Search Images Maps Play YouTube News Gmail Drive More »
Sign in
Screen reader users: click this link for accessible mode. Accessible mode has the same essential features but works better with your reader.

Patents

  1. Advanced Patent Search
Publication numberUS5028198 A
Publication typeGrant
Application numberUS 07/396,100
Publication dateJul 2, 1991
Filing dateAug 21, 1989
Priority dateAug 21, 1989
Fee statusLapsed
Publication number07396100, 396100, US 5028198 A, US 5028198A, US-A-5028198, US5028198 A, US5028198A
InventorsRaymond Buhr
Original AssigneeRaymond Buhr
Export CitationBiBTeX, EndNote, RefMan
External Links: USPTO, USPTO Assignment, Espacenet
Collapsible full reach truck bed hoist
US 5028198 A
Abstract
A collapsible full reach truck bed hoist includes a pair of elongated tracks adapted for securement onto the truck bed in parallel spaced apart relation. An inverted U-shaped hoist frame has opposite depending legs connected to trolley structures which are supported on the tracks for longitudinal movement therealong. A hoist is supported on the top crossbar of the hoist frame with freedom of movement along the top crossbar transversely of the truck bed. The hoist frame is collapsible from an upright working position to a lowered transport position and the tracks, upon which the hoist frame rides, are extendable outwardly of the truck bed for supporting the hoist frame above an object on the ground adjacent the truck bed.
Images(3)
Previous page
Next page
Claims(18)
I claim:
1. A collapsible full reach hoist for a truck bed, said hoist comprising,
a pair of elongated tracks adapted for securement in parallel transversely spaced apart relation to a truck bed,
a generally inverted U-shaped frame having a pair of spaced apart legs and a top crossbar connected to and extended between said legs,
means for movably connecting the legs of said frame to said tracks for fore and aft longitudinal movement of said frame on said tracks,
hoist means movably supported on said top crossbar for side to side transverse movement thereon across a substantial portion of the distance between said legs,
means for retractably extending each track between a transport position wherein said track is adapted to be positioned substantially within the longitudinal extent of the truck bed, and a working position wherein the outward end of the track is adapted to be positioned outwardly of the truck bed, said hoist means being movable outwardly of the truck bed on said outward ends of the tracks upon extension of said tracks to the working positions thereof,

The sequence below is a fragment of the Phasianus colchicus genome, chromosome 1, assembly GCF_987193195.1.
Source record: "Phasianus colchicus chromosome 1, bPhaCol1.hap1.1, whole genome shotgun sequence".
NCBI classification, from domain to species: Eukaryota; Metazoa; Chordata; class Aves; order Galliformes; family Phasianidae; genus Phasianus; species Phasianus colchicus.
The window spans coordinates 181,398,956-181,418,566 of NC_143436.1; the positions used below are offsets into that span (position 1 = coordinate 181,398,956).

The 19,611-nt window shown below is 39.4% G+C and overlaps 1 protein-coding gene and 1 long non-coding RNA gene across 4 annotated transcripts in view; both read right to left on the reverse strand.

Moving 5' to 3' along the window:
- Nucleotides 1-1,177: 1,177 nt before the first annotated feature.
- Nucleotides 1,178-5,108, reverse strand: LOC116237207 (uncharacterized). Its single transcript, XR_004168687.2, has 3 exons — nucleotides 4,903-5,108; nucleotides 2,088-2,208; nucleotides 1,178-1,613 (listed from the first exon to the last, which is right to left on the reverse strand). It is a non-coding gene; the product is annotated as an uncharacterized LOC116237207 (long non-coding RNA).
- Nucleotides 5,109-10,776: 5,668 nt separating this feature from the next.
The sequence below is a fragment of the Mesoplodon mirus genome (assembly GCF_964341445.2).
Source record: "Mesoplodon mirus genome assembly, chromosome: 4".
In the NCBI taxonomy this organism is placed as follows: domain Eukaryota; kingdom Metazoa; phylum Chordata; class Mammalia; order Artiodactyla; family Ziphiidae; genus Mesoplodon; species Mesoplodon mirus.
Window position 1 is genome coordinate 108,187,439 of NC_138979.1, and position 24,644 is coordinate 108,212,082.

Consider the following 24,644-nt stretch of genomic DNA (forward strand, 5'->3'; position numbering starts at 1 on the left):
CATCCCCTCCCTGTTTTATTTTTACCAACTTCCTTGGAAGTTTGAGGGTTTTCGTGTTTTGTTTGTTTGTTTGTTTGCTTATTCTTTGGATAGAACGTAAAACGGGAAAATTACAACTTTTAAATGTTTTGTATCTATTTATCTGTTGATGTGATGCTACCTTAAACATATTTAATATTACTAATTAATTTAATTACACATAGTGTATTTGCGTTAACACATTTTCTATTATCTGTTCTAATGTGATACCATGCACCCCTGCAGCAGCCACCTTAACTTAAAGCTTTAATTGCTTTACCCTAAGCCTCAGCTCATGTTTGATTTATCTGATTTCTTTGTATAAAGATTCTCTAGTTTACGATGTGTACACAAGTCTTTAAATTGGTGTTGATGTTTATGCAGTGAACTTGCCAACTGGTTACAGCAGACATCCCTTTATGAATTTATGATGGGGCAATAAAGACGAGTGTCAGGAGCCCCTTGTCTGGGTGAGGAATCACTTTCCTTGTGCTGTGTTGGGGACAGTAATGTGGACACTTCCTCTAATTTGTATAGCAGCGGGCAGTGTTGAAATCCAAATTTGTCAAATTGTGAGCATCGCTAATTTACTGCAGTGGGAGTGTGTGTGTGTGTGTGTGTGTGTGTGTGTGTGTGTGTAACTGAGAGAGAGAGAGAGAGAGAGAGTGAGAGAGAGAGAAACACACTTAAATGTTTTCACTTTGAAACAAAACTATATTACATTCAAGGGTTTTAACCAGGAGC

means for collapsing said inverted U-shaped frame from a raised working position to a lowered transport position, and
brace means pivotally mounted on said outward end of said track for supporting said outward end of the track in said working position and for providing a rest support surface for said U-shaped frame when said track is in said transport position and said U-shaped frame is in said lowered transport position.
2. The collapsible full reach hoist of claim 1 wherein each track comprises a primary track and an auxiliary track and said means for retractably extending each track comprises means for pivotally connecting a forward end of said auxiliary track to a rearward end of said primary track for pivotal movement of said auxiliary track between a working position in substantially longitudinal alignment with the primary track and a transport position overlying said primary track.
3. The collapsible full reach hoist of claim 1 wherein said means for movably connecting the frame legs to said tracks comprise a pair of trolleys, each mounted on a respective track for longitudinal movement therealong and said means for collapsing said frame comprising means for pivotally connecting each leg of said frame to a respective trolley.
4. The collapsible full reach hoist of claim 3 further comprising means for releasably securing said frame in the working position thereof.
5. The collapsible full reach hoist of claim 4 wherein said means for realeasably securing said frame in the working position comprises a first pivot link pivotally connected at one end to a frame leg, a second pivot link pivotally connected at one end to said trolley, the opposite ends of said first and second links being pivotally connected to one another, and releasable lock means for securing said first and second links in substantially fixed relation upon pivotal movement of the frame to the working position thereof.
6. The collapsible full reach hoist of claim 1 wherein each track comprises an elongated channel having a top wall, bottom wall and opposite sidewalls, a longitudinally extended slot through said top wall, a pair of flanges depending from said top wall on opposite sides of said slot for defining a pair of elongated wheel slots between said flanges and the adjacent sidewalls.